In the recent FDA clinical trial of the AcrySof IQ Restor IOL +3.0 D (Alcon Laboratories, Inc., Fort Worth, TX), patients achieved the same superb distance and near vision with this lens as those who received the AcrySof IQ Restor +4.0 D lens (Alcon Laboratories, Inc.). As an added benefit, compared with the +4.0 D model, the +3.0 D design dramatically improved patients' intermediate vision at 50, 60, and 70 cm (Figure 1). This article describes my experience with the AcrySof IQ Restor IOL +3.0 D and shares some tips for success with this lens.
THOROUGH PATIENT EDUCATION
Surgeons should provide patients with written information about cataract surgery and refractive IOLs prior to their initial consultation. Documents should explain multifocal lenses, describe their function, and summarize their benefits. The documents should also clearly state that health insurance policies do not pay for the additional expenses associated with the implantation of premium IOLs.
The educational material should include specific information about the IOL the patient is likely to receive. Surgeons who implant the AcrySof IQ Restor IOL +3.0 D should provide a general description of the lens as well as the results of the FDA study. Patients should be advised that the procedure is identical to cataract surgery with a standard monofocal IOL and that they may require additional surgical interventions to fine-tune their vision postoperatively. The cost of additional procedures (eg, the correction of astigmatism) should also be listed on the handout.
Preoperative handouts should explain what patients can expect from their postoperative vision. For example, written materials must emphasize that patients may not be able to evaluate their vision until they receive both IOLs. Surgeons should also provide patients with an estimate of their likely postoperative visual acuity for reading and counsel them that multifocal IOLs generally provide better distance and reading versus intermediate vision. In some cases, patients may require spectacles to enhance their vision at intermediate distance. I have found this to be true in only a small minority of my patients.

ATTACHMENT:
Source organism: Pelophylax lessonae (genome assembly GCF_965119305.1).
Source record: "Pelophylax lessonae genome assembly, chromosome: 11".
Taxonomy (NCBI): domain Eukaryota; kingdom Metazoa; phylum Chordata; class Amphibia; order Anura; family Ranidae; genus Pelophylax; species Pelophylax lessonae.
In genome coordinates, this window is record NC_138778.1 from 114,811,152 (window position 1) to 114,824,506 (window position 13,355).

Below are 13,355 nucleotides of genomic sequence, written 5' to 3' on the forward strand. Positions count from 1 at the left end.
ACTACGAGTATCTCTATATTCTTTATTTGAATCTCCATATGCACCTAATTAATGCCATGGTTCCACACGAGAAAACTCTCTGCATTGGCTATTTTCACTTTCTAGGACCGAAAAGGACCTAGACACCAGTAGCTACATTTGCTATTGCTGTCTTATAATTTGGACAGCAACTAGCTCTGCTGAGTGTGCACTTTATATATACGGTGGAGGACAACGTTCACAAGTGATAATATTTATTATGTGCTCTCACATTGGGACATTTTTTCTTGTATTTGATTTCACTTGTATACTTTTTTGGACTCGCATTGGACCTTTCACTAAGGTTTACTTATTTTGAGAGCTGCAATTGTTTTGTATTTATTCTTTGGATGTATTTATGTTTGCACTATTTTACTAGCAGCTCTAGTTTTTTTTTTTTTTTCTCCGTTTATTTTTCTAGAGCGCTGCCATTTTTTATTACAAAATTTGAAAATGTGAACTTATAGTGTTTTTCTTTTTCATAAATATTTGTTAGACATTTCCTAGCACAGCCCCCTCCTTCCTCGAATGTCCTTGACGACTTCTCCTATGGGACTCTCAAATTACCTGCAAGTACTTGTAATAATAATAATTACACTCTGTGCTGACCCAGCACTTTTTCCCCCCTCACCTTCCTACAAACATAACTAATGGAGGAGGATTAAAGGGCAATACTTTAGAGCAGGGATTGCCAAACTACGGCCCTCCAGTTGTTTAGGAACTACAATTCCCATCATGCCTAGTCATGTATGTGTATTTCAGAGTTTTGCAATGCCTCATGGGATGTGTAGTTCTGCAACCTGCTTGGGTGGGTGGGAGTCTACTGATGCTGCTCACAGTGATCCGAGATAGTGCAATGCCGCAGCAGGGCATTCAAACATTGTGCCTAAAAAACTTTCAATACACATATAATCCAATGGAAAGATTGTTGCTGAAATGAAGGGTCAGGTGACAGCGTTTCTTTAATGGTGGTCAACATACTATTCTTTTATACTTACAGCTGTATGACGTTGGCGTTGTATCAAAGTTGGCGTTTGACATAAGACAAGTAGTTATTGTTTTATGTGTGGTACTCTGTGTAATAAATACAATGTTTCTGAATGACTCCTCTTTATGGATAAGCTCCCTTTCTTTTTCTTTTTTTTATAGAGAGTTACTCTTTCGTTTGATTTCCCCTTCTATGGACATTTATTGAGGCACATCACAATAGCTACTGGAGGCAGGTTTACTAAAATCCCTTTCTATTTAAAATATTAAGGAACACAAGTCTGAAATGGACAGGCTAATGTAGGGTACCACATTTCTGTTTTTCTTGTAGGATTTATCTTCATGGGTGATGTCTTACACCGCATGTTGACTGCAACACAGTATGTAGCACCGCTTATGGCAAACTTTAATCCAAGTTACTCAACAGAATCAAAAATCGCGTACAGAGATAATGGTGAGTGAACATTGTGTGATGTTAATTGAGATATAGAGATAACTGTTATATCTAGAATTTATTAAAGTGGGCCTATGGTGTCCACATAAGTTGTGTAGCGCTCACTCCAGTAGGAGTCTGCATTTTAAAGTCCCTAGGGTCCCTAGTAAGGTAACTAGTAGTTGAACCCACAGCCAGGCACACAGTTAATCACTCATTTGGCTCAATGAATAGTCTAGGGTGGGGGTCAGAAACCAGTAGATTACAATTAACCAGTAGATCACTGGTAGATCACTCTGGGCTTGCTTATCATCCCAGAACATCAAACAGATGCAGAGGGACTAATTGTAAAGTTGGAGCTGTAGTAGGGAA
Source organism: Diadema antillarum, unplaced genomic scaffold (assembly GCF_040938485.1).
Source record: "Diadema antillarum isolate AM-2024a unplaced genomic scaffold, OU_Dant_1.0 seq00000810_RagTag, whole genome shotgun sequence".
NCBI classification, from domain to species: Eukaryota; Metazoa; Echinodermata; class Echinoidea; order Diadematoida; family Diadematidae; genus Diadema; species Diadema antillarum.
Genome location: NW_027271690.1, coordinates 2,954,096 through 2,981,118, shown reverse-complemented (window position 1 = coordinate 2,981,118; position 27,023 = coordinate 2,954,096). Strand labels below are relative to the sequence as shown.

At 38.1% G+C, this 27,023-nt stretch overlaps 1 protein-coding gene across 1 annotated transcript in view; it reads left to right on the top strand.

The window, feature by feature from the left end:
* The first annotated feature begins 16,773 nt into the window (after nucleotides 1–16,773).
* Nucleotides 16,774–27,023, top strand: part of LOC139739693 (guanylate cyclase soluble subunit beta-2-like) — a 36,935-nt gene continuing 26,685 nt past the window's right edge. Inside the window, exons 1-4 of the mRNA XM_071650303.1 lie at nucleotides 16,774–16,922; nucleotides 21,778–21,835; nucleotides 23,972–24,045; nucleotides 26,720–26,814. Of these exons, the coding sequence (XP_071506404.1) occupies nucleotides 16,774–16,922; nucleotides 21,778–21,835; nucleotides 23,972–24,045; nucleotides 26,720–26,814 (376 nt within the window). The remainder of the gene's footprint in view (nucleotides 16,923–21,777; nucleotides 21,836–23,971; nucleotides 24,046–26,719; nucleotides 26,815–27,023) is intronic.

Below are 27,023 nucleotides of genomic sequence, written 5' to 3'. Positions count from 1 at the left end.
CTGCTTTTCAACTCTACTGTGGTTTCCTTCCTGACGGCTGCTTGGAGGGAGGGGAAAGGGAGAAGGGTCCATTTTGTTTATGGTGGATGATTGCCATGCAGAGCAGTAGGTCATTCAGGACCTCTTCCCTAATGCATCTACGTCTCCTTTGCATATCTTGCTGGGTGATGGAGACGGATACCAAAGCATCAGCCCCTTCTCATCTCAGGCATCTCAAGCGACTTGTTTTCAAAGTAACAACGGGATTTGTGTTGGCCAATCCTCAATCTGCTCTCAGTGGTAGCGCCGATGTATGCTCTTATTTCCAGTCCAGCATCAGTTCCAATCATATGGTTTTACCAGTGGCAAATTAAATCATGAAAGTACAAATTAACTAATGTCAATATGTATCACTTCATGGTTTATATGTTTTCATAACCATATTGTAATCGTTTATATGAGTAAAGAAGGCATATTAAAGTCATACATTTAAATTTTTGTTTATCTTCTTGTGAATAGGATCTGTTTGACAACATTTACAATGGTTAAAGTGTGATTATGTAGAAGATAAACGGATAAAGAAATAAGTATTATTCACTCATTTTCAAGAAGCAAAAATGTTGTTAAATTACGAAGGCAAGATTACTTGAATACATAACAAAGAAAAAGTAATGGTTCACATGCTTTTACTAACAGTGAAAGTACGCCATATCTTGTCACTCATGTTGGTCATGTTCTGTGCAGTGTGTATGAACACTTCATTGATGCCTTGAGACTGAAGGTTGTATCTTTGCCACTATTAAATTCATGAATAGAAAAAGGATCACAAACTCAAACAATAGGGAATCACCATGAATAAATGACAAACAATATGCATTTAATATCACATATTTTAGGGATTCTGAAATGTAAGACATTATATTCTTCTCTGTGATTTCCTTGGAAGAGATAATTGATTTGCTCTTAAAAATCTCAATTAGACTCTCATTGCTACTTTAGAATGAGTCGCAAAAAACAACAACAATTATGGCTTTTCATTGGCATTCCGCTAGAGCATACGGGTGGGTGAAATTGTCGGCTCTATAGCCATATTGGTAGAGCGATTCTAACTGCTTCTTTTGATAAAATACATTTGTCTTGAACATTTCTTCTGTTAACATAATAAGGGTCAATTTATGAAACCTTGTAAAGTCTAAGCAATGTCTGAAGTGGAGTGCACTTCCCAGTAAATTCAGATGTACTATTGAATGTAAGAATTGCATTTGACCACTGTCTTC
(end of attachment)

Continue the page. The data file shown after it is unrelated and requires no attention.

It is important to ascertain patients' visual goals preoperatively. A simple questionnaire can help, and it can identify patients who desire spectacle independence. The survey should determine whether a patient would rather have sharp distance or near vision without glasses and whether he thinks it is more important to have clear vision for objects at intermediate, far, or near distances.
Patients should be informed prior to surgery that they may require a refractive touchup (the case with approximately 10% of my patients) and that 3% to 4% of them may experience serious glare or halos postoperatively. Although many patients report that these visual disturbances abate over time, candidates should be aware that they may not experience a similar improvement.
During preoperative consultations, I assure patients that I can easily exchange their AcrySof IQ Restor IOLs for different lenses in the unlikely event that glare or halos continue to be bothersome. In anticipation of this possibility, I carefully remove epithelial cells from beneath the anterior capsule intraoperatively. I have found that this strategy delays the lens' adhesion to the capsule and facilitates an exchange for many months after the initial surgery.1